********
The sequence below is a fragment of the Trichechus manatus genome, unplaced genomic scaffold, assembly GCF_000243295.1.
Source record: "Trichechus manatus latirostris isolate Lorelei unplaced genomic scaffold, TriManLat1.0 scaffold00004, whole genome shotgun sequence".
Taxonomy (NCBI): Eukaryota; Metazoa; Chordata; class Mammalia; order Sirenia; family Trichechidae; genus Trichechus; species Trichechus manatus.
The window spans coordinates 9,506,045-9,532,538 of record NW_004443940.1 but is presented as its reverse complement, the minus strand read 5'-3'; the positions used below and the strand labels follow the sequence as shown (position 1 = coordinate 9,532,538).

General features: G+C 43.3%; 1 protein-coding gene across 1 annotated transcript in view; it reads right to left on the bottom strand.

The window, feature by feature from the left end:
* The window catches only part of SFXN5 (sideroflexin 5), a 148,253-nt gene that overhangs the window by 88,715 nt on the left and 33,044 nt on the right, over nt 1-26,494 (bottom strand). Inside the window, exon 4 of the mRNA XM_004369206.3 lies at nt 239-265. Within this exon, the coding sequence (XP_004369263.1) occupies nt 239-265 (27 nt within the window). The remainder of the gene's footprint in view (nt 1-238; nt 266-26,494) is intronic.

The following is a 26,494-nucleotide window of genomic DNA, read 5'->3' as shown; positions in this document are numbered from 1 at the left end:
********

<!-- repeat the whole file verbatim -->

The sequence below is a fragment of the Trichechus manatus genome, unplaced genomic scaffold, assembly GCF_000243295.1.
Source record: "Trichechus manatus latirostris isolate Lorelei unplaced genomic scaffold, TriManLat1.0 scaffold00004, whole genome shotgun sequence".
Taxonomy (NCBI): Eukaryota; Metazoa; Chordata; class Mammalia; order Sirenia; family Trichechidae; genus Trichechus; species Trichechus manatus.
The window spans coordinates 9,506,045-9,532,538 of record NW_004443940.1 but is presented as its reverse complement, the minus strand read 5'-3'; the positions used below and the strand labels follow the sequence as shown (position 1 = coordinate 9,532,538).

General features: G+C 43.3%; 1 protein-coding gene across 1 annotated transcript in view; it reads right to left on the bottom strand.

The window, feature by feature from the left end:
* The window catches only part of SFXN5 (sideroflexin 5), a 148,253-nt gene that overhangs the window by 88,715 nt on the left and 33,044 nt on the right, over nt 1-26,494 (bottom strand). Inside the window, exon 4 of the mRNA XM_004369206.3 lies at nt 239-265. Within this exon, the coding sequence (XP_004369263.1) occupies nt 239-265 (27 nt within the window). The remainder of the gene's footprint in view (nt 1-238; nt 266-26,494) is intronic.

The following is a 26,494-nucleotide window of genomic DNA, read 5'->3' as shown; positions in this document are numbered from 1 at the left end: